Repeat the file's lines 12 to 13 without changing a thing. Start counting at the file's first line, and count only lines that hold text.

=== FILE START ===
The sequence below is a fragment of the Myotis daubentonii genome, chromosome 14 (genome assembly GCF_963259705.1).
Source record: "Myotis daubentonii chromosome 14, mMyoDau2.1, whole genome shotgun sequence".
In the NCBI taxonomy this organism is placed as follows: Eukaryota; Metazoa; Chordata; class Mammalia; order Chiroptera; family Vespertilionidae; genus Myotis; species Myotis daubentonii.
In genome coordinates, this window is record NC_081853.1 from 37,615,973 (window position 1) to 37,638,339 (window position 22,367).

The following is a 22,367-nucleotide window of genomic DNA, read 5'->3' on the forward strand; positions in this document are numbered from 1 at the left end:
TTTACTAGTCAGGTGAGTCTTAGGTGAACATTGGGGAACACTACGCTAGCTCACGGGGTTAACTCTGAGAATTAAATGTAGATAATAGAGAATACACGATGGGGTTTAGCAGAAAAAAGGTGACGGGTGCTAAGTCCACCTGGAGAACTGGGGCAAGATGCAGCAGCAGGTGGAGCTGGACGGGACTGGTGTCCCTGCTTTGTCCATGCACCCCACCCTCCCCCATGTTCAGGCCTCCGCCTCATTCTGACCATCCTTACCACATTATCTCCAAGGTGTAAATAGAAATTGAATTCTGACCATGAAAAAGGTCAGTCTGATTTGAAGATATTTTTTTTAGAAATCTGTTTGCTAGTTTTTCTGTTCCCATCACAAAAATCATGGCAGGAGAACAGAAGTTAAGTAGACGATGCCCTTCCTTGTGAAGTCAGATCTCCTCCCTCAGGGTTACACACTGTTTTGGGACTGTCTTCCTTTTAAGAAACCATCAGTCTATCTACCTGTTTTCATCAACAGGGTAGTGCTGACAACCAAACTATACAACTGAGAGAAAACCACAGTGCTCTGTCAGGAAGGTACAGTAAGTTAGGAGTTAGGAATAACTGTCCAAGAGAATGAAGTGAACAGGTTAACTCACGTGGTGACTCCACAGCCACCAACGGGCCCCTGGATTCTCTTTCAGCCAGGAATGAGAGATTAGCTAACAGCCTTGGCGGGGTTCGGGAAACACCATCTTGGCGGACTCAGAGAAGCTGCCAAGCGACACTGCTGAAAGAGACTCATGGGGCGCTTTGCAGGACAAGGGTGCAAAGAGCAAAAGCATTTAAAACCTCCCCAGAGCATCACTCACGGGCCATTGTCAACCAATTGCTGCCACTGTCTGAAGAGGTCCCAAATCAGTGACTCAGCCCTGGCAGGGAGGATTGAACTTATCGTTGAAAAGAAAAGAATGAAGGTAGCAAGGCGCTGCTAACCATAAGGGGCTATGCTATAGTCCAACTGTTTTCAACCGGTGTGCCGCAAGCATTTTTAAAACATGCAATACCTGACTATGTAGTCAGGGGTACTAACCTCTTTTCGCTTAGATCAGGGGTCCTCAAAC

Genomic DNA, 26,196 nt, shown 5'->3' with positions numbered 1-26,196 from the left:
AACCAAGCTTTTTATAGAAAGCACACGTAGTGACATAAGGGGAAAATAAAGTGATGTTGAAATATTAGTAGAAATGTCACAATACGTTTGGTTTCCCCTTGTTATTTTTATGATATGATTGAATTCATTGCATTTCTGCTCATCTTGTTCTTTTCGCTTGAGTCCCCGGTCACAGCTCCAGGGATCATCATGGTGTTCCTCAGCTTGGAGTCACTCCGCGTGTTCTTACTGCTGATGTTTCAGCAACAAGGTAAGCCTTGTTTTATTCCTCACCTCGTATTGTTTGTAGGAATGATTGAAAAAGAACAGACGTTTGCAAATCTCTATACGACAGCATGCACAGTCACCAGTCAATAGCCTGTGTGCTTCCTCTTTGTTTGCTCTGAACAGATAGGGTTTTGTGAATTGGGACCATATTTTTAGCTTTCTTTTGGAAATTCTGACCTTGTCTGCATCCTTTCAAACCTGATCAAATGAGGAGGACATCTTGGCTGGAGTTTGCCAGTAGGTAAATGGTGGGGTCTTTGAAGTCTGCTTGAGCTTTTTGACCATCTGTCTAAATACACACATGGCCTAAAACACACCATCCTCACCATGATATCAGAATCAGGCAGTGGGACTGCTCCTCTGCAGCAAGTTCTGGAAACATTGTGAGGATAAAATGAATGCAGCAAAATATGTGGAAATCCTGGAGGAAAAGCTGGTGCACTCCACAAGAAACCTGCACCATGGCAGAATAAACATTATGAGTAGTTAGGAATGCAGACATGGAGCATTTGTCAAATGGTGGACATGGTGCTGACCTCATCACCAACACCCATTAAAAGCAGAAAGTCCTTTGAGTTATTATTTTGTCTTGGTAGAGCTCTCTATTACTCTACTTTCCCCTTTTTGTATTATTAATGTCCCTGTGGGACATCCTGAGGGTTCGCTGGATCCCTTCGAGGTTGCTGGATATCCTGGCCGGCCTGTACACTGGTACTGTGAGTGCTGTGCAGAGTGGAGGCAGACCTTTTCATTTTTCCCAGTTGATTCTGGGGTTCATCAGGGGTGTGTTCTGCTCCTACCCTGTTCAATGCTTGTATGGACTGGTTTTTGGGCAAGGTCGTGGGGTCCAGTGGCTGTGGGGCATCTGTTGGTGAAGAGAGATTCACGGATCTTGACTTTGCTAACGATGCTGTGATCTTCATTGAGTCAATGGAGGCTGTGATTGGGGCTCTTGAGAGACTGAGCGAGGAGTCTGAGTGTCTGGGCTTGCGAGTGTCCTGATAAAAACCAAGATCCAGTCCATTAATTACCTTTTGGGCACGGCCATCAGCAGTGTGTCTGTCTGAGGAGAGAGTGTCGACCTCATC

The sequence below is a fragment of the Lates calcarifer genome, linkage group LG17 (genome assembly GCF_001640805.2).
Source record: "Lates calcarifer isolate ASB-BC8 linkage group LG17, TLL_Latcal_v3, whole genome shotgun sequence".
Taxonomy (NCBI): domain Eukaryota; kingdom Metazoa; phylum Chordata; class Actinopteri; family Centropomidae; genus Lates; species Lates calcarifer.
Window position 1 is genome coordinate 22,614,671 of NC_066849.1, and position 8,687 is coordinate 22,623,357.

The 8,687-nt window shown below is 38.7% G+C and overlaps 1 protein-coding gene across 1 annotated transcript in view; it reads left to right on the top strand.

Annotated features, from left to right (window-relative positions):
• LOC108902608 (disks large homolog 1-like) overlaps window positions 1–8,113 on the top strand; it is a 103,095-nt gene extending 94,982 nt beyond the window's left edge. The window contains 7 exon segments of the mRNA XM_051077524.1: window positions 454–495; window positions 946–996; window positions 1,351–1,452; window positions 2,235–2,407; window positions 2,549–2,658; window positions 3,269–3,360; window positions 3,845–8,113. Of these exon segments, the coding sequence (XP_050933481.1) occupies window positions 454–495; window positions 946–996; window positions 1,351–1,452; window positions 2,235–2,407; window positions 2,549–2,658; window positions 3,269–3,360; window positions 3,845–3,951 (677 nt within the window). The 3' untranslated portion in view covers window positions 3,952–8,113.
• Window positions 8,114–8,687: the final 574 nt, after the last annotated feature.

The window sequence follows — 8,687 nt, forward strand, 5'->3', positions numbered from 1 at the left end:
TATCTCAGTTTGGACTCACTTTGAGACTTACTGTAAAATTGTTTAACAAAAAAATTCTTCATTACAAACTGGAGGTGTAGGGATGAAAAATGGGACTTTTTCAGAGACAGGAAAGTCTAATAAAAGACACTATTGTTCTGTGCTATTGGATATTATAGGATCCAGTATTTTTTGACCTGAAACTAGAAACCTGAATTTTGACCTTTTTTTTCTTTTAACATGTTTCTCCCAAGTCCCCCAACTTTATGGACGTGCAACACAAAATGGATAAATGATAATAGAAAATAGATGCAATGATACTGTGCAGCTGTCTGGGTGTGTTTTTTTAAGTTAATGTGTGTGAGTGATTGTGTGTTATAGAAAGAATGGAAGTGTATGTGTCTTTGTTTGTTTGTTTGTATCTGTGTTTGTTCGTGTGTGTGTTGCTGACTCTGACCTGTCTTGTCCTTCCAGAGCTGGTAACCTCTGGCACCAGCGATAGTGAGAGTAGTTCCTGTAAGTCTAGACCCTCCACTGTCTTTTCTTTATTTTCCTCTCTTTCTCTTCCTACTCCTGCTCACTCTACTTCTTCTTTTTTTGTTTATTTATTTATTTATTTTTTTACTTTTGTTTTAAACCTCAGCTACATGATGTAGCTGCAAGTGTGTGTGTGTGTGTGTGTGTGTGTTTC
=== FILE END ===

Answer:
Window position 1 is genome coordinate 22,614,671 of NC_066849.1, and position 8,687 is coordinate 22,623,357.

The 8,687-nt window shown below is 38.7% G+C and overlaps 1 protein-coding gene across 1 annotated transcript in view; it reads left to right on the top strand.